Creator/s: Kat Olson
Website: The Aztec theme is really unique and creates a great first impression on new readers. The color scheme isn't ideal, though, because the light colors of the text and navigation buttons make them difficult to see, and the dark-colored links make the Archives page difficult to use. The Terminology section is so tough to read against the stylized background that I have to highlight the text to avoid straining my eyes, so I skipped it.
The Aztec-style illustrations on the Cast page are great, and I like them better than the actual illustrations in the comic. Having Lightbox-style pop-ups is a cool idea, although, again, there's a readability issue, as the bolded text clashes with the multicolored background.
Lastly, it might be a trivial complaint, but if the webcomic hypothetically ever got popular, I imagine that the title's awkward spelling might make it difficult to present the webcomic in person. "Massage-drah" isn't an evocative or memorable word, and spelling it out is a hassle.
Writing: Right from the start, it's a style explosion, with a dramatic ritual conducted upon abstract, grim backgrounds. It's an okay introduction, but things start to go downhill with this page, a mish-mash of edgy close-ups that marks the protagonist's entrance. The comic ends up being a high-speed extravaganza with no substance.
The most important part of storytelling is convincing readers that they should care about what happens to the characters. The creator skips this part, seemingly overeager to get to the comic's extended action sequence, which is currently nearing 40 pages in length. Who's Whini, the badass hero who's killing all these people? I still don't know, because the plot that this whole thing revolves around was info-dumped on me in two pages (1, 2). The scene immediately before the action sequence is spent introducing Whini's friend, Rat, who the creator seems to be much more interested in. I can tell that I'm supposed to be rooting for Whini to succeed, but it's only because the story's being presented from her perspective. When she's in danger, there's no tension, because I'm not concerned about her fate. The creator needs to slow things way down and gives readers a chance to actually get to know Whini before throwing her in the midst of an battle thorough enough to be the climax of an epic tale.
The fusion of fantasy with real-life Aztec stuff is the coolest and most unique part of the comic, and the opening scene handles that alright by giving a fantasy context to the infamous human sacrifices. After that, though, it quickly turns into a dumb action comic, and I'm surprised at how disinterested the creator seems to be in the fantasy and historical aspects of the premise. It would've been great if I could've learned something new about Aztec culture and society. If the creator has done research for the comic (which I assume she has), then she should have incorporated some of that in the story by now. As for the fantasy parts, there's some vague notion of transformation that's been hinted at, but that's about it. It's a shame that there isn't more creativity present in this regard, as a non-Tolkienesque fantasy story would be a nice change of pace. The xolobos are kind of cool, but they're basically just cool-looking mounts for the characters to ride.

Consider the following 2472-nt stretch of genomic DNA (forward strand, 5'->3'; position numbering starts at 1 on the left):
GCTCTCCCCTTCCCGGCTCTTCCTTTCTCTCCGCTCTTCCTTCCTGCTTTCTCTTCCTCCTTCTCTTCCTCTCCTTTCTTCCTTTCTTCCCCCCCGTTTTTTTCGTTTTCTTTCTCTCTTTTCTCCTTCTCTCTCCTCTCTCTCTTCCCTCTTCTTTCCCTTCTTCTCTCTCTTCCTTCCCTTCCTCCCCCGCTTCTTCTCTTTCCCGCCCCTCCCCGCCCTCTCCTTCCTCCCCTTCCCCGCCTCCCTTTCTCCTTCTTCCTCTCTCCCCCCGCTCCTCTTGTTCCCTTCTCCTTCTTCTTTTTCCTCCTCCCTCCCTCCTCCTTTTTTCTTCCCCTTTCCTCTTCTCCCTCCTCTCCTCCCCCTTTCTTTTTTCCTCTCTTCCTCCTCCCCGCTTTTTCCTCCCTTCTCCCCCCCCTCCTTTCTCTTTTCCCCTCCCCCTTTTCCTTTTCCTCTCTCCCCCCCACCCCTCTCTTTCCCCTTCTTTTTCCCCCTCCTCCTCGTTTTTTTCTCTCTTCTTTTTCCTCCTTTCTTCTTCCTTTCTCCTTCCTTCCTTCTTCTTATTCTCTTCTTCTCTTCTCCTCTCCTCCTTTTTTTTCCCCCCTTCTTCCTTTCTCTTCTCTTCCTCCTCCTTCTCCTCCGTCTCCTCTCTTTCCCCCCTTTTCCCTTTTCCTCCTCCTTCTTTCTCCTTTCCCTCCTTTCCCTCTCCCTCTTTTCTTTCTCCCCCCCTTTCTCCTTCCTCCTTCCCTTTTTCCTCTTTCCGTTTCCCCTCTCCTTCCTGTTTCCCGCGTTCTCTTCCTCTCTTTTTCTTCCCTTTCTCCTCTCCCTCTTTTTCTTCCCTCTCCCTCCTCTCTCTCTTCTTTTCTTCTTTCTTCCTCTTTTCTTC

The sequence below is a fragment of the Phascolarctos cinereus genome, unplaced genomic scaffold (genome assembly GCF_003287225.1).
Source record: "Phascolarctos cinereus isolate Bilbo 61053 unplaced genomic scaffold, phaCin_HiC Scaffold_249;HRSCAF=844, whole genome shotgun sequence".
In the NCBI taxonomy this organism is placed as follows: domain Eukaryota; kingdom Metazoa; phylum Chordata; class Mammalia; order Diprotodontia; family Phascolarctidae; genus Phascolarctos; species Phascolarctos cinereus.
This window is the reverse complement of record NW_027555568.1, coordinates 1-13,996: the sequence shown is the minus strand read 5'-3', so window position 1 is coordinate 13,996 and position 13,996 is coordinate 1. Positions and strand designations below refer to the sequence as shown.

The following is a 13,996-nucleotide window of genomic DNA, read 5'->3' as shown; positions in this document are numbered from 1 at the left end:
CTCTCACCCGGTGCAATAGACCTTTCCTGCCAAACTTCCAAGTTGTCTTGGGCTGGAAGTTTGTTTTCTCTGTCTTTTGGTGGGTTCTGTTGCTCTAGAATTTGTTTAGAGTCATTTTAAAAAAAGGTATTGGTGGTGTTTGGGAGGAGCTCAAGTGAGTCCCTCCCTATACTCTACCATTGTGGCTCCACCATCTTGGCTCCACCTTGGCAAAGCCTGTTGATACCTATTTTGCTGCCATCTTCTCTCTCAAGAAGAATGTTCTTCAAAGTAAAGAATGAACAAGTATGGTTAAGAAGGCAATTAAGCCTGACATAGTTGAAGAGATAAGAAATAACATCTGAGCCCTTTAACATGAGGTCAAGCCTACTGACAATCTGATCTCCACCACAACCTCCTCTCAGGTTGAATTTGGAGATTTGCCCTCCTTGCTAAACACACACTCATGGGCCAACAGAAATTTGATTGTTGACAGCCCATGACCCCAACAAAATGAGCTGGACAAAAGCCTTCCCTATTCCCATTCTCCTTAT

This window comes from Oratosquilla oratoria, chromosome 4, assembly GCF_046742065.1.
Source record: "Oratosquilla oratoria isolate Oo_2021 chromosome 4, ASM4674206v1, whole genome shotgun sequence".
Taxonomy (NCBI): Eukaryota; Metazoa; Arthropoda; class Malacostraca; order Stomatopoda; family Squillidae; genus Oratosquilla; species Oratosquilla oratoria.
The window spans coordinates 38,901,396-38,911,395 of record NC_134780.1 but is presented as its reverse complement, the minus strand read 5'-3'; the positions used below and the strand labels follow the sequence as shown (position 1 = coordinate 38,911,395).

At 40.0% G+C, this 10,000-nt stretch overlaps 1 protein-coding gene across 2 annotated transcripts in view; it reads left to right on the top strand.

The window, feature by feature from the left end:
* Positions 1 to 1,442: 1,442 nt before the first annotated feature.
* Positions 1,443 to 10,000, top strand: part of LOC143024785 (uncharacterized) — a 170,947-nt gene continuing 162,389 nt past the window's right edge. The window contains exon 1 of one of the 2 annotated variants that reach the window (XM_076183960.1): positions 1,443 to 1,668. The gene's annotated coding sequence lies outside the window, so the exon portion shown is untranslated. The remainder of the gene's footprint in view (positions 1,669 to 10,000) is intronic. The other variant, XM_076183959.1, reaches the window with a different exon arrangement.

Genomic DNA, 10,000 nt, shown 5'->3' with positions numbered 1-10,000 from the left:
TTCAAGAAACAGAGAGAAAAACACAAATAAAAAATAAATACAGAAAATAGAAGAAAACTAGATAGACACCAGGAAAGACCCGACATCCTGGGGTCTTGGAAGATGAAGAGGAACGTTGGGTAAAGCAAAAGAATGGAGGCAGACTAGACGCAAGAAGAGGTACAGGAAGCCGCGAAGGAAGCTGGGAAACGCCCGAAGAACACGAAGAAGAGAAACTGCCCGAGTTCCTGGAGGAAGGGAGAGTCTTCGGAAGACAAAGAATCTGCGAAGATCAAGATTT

Art: It's clearly influenced by action manga, with crazy hair, edgy close-ups, and speed lines everywhere. The anatomy and poses are decent for an action comic. Things start to break down in the slower pages, as the creator's weaknesses for character and environmental details are exposed.
For the characters, the biggest issue is the lack of consistency. Every character's drawn in a different style, and it seem as if the creator still hasn't committed to an Eastern style, a Western style, or a hybrid. The most noticeable victim of this problem is Whini, whose broad shoulders, rectangular jaw, and small eyes make her look like a man when she's next to Rat's big-eyed, mangaesque figure. The characters' faces change from Eastern to Western to back to Eastern from page to page, and I've noticed that Whini's gone from having a Western nose with cheek-mouths to having an Eastern snout-nose with anatomical mouths. It's the normal growing pains of an inexperienced artist, sure, but in the meantime, it harms the sense of immersion.
With the environment, the creator either does big, empty expository shots (1, 2, 3, 4, 5), or character-based action shots, with not much in-between. What the comic's missing is the human element. This page is an example of the problem, where two-thirds of it is an extreme wide shot of a chasm, and the background characters and buildings are small doodles squeezed into the bottom. In other pages, background characters are portrayed as shadowy crowds (1, 2). I get the impression that the setting is a bustling Aztec civilization, but the comic does a poor job of actually showing it. For another example, here's this page of Rat and Whini walking through the streets, and it has three abstract backgrounds with a vague outline of a generic building at the bottom. Similarly, here, there are gradients and patterns, but as little is shown of the actual city as possible.
Overall: Masadjra's creator displays a clear sense of enthusiasm in her work, but that's all the comic has going for it at this point. The interesting concept is ruined by a crippling lack of experience, and there's so little substance that it barely qualifies as a story. I doubt that the creator would've bothered to launch the project if she hadn't put some serious thought into the characters and setting, and those thoughts need to be brought to the front and center as soon as possible if the comic's going to get on the right track.